How Kent Schools Have Adapted Learning Spaces for COVID-19

With children now back in school and the coronavirus ‘R’ rate rising rapidly across Kent, schools are taking various measures to ensure staff and children are kept safe during their return to school. 

At the moment, the priority for schools is to bring children up to speed while also looking after their wellbeing. As many children have gone over six months without attending school, some are anxious about returning, while others are concerned about how long it will take them to get up to speed before exams. 

Although home schooling resources have helped parents during the pandemic, there’s no substitute for being in school, both for learning and socialisation reasons. Speaking on the subject, Founder of Caterpillar Learners Vicki Raven said that parents are concerned “about the short and long term mental health effects in their children. They are concerned about how their children will cope if schools don’t make allowances for the time lost and how they will catch up if they fall behind.”

Although a lot of children and parents are keen for schools to get back to normal again, the current government regulations mean the way schools operate must change dramatically to ensure they are Covid-compliant. The main way that schools are responding to this challenge is by creating more space by transforming unused space into classroom areas. By doing this, schools are able to socially distance students and create smaller class sizes and ‘bubbles’. This means that, should someone show symptoms of the virus, fewer people need to self-isolate and disruption is minimised. 

As part of this, many schools across Kent have been creative with the way that they have used their space and have turned sports halls and canteens into learning spaces. Similarly, many have implemented one-way systems throughout the school and others have completely changed their pick-up and drop-off schedules to limit crowding around the school gates.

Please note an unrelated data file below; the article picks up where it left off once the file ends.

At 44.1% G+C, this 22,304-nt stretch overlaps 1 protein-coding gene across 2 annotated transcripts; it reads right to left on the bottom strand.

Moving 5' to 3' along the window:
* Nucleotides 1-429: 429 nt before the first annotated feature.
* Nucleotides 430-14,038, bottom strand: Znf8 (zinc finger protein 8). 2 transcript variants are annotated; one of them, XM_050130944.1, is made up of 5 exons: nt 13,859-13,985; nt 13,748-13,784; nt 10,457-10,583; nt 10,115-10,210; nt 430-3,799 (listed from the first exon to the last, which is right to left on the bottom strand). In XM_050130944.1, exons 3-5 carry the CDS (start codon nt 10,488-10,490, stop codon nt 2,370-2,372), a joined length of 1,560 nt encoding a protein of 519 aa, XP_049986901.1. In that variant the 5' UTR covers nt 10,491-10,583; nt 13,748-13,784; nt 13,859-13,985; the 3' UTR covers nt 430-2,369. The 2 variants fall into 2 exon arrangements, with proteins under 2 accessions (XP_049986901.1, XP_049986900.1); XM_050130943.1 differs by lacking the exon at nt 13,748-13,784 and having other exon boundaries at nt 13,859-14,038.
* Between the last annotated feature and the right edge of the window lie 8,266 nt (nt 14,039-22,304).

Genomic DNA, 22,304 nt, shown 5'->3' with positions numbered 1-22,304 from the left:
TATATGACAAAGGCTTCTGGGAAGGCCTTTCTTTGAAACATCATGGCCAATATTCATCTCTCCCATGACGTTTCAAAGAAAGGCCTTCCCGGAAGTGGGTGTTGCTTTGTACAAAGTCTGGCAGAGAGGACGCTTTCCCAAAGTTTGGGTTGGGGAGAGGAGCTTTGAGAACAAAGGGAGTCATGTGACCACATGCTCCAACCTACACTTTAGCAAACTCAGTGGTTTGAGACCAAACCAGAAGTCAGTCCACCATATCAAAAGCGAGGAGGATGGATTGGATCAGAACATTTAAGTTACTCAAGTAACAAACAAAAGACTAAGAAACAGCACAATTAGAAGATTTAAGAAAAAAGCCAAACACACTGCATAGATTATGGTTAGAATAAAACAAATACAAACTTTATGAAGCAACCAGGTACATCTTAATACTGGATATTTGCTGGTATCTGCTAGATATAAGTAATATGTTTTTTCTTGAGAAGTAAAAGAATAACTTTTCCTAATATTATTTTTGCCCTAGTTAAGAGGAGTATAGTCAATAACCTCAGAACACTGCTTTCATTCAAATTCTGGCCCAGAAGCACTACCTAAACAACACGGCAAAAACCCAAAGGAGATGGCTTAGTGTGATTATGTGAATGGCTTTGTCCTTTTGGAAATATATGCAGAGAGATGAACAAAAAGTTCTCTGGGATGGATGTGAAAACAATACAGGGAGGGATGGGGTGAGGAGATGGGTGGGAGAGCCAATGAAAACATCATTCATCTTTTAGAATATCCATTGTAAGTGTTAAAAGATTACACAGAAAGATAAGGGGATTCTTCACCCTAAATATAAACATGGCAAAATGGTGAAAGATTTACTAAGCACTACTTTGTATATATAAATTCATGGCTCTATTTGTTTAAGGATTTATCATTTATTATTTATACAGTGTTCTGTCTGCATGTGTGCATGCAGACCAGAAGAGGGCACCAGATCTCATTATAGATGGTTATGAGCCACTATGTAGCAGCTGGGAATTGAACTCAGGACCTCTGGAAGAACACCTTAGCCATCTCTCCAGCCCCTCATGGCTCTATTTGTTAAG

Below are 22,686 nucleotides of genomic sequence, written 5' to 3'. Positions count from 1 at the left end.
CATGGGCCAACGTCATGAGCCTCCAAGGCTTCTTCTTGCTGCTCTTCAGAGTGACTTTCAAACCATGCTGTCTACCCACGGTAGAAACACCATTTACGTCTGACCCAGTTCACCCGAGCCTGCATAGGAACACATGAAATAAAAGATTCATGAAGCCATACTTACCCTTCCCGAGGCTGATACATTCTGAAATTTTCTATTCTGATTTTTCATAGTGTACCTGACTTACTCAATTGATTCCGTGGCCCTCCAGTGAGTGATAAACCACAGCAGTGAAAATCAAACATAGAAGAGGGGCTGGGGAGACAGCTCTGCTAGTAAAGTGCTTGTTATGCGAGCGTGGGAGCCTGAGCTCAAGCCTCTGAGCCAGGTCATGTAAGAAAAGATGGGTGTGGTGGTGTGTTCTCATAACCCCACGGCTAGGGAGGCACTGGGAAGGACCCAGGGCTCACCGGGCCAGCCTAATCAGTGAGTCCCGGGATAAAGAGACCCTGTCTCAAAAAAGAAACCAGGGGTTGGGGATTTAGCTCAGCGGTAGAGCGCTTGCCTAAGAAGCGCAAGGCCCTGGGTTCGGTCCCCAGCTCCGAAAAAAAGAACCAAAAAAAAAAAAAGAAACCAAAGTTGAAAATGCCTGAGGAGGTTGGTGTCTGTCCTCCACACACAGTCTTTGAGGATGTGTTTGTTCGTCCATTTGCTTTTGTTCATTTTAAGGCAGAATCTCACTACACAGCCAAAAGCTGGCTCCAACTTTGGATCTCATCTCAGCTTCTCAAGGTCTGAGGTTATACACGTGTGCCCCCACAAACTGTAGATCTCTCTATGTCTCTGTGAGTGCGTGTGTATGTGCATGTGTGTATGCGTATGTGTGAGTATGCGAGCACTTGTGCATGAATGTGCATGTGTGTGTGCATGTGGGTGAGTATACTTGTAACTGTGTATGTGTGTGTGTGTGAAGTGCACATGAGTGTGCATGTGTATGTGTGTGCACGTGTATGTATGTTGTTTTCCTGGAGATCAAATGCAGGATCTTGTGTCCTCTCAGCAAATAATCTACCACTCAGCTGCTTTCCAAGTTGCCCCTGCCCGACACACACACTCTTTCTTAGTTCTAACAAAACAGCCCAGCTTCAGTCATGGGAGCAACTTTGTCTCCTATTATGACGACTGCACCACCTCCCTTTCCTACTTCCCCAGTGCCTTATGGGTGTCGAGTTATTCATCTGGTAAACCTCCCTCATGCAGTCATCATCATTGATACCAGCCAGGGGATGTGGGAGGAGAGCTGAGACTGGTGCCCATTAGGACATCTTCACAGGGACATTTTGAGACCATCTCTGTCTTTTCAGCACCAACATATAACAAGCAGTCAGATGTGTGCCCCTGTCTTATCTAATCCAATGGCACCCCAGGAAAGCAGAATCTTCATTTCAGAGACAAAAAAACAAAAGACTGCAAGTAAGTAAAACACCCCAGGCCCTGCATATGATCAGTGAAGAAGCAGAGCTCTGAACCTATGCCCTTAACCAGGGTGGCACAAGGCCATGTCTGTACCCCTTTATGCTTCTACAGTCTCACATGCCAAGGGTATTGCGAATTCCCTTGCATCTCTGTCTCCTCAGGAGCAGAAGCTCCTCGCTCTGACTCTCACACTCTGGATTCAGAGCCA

Some schools, however, have taken things a step further and have looked to implement outdoor learning. This has multiple benefits because - not only does outdoor learning create space - but research has shown that natural light improves morale. However, with summer drawing to a close and temperatures plummeting, full outdoor learning is no longer possible. As a result, many schools are looking to add modular classrooms to their grounds. This is because these units allow schools to create space and mean that children can receive the same benefits they would if they were learning outdoors. In fact, according to Modular Classrooms by TG Escapes, 16 school projects have been undertaken across Kent, including an eco-classroom at Herne C of E Infant and Nursery School.

Overall, it seems as though these modular classrooms could be a viable way for schools to create more space during Covid-times. This is because not only does a building like this provide children with extra space, but the design of the building maximises the amount of natural light the children receive, which has been shown to promote learning. In addition, structures like this can also help students with their focus, attention and memory, which can lead to better exam results.

How is your school adapting classrooms and buildings to accommodate changes to coronavirus legislation? Share your stories with us.

A recent survey of schoolteachers and leaders showed that 44% are worried about what will happen returning to the classroom this term. Education staff are busy creating resources, planning lessons, and revamping classrooms but the level of uncertainty is overwhelming. There is a lot of pressure on teachers at the moment; so to help ease some of the stress, here are our 6 Back to School Tips for Teachers After COVID-19.

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